Munupi Wilderness Lodge is also known as Clearwater Island Lodge

Tiwi Island

Melville Island is the second largest island off of the Australia Coast, the first being Tasmania. Only about 20 kilometres from the Australian mainland at its closest point, it is separated from the smaller Tiwi Island, Bathurst Island by the narrow Apsley Straight which divides the islands north and south.
Both Tiwi Islands have heavy afforestation with both native and commercial regeneration. There are native paper bark, stringy bark, eucalypts, ironwood, and woolybutt forests, as well as significant areas of commercial pine forests.

Tropical Splendour

Pandanus Palms grow abundantly on the Tiwi Islands with mangroves thriving at the salt water’s edge. The cool cover of monsoonal rainforest surround the many freshwater springs creating a perfect tropical oasis. Numerous rivers snake their way inland, alternating from salt to fresh water as they stretch further from the sea.

Floodplains and Wildlife

The floodplains create are a haven for native Australian birds. The brolgas, jabiru, geese ducks, pelicans, and many species of waterfowl are at home in the beauty of their lush habitat. The bush is alive with wildlife. Wallaby, bandicoot, buffalo, and possums can be found and observed going about their daily rountine in and around the many waterholes.

Tiwi’s Red Cliffs

There are many varieties of Australian Pythons and snakes. Although present, they are rarely seen unless specifically targeted. The coast is characterised by the inspiring stretches of magnificent red cliffs that provide a spectacular backdrop against a purple sky at sunrise and sunset. Something no to be missed while staying on the Tiwi Islands. Only fingers of rock and reef that reach out into the Arafura Sea break the pristine white beaches.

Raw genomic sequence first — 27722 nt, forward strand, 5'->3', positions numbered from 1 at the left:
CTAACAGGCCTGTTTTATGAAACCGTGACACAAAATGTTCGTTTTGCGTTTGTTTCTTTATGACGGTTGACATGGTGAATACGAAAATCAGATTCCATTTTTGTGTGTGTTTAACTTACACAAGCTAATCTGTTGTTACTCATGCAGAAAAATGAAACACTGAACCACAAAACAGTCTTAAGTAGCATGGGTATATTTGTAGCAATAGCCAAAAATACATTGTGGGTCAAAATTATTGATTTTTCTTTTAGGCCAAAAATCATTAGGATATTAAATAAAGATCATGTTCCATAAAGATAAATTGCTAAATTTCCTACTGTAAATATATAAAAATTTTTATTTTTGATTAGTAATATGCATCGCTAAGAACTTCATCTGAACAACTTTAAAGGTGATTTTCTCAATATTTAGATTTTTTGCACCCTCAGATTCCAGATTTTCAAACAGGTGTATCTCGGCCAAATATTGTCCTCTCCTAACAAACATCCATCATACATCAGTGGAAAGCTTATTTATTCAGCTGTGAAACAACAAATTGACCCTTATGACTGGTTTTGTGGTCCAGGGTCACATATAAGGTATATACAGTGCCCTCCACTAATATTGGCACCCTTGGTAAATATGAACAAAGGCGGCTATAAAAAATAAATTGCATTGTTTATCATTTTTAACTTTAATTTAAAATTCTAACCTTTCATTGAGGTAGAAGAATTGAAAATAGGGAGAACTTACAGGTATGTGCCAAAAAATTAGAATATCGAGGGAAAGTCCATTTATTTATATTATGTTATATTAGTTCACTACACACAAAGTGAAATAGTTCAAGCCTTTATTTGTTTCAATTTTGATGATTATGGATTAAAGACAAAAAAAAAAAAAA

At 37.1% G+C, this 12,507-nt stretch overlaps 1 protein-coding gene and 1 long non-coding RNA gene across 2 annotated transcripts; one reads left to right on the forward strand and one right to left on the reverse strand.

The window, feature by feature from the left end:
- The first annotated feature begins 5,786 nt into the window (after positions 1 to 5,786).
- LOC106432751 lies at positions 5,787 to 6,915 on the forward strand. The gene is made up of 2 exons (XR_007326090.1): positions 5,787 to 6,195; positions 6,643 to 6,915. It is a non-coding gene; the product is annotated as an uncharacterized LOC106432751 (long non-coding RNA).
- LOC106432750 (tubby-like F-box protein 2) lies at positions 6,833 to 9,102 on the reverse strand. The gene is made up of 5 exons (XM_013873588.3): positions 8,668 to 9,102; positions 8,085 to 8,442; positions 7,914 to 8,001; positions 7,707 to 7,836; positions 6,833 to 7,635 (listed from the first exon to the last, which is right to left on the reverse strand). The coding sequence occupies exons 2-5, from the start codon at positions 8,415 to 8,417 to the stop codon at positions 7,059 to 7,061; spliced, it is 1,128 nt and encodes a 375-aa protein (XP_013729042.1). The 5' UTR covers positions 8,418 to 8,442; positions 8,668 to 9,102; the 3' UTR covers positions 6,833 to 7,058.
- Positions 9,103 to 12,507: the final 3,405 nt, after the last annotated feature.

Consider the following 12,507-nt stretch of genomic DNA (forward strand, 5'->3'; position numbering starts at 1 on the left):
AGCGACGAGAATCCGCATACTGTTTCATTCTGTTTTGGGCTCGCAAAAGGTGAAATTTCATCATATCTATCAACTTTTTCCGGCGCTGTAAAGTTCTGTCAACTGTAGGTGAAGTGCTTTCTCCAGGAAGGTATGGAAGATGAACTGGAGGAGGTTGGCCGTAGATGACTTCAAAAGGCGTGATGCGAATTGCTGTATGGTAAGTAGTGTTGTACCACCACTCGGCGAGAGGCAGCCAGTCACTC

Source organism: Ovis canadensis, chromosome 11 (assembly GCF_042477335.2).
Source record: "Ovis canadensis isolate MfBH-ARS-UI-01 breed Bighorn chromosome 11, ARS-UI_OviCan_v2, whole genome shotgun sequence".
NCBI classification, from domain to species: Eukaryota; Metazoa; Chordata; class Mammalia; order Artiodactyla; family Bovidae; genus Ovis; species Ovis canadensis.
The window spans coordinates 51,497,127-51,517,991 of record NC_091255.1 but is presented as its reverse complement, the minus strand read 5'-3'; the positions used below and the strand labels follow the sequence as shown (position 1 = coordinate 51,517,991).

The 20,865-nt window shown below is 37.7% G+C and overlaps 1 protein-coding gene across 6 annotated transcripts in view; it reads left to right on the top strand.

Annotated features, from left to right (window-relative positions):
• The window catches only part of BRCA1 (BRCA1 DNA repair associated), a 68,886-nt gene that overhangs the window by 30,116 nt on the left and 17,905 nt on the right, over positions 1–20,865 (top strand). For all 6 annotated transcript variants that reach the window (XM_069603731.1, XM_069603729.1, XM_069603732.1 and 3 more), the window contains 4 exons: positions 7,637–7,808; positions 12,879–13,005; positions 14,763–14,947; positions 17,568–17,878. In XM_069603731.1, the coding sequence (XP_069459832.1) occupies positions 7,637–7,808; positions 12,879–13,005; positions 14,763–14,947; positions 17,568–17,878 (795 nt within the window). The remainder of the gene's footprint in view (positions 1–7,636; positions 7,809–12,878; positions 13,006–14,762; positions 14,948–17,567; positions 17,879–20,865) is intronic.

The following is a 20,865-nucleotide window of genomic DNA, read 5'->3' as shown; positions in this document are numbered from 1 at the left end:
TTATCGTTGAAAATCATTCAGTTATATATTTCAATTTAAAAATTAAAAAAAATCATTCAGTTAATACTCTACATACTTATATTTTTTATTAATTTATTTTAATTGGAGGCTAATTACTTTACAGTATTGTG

Changing Seasons

The Tiwi Islands have a Wet and a Dry season, with subtle variations in between. The build up to the Wet Season begins in September, with rising humidity and the occasional shower or storm. By November the storms are larger and more common, often lighting up the night sky for hours with powerful, awe-inspiring lightning displays.

Spectacular Fishing

The storms intensify until the monsoon arrives from the north bringing the north east trade winds and torrential tropical downpours. This can occur at any time from November through to April, but the wettest months are usually January and February. Although this weather report sounds like it would put a dampener on any holiday, at Munupi Wildlife Lodge there is a hive of activity during this season with large barramundi being very productive during this period. As the land begins to dry, from March to May, the floodplains empty their massive burden into the Tiwi rivers, streams and billabongs replenishing the regions fishing waters.

Peak Times

This is called the run-off and is famous for its spectacular Barra Fishing, often hundreds of fish hooked in a day. June through to August is the dry season. This period is interspersed with an occasional shower; however it is less humid and more comfortable. Most visitors arrive at this time, and as the locals burn off the land to improve the hunting, the hazy atmosphere produces the unforgettable sunsets that Munupi is world renowned for.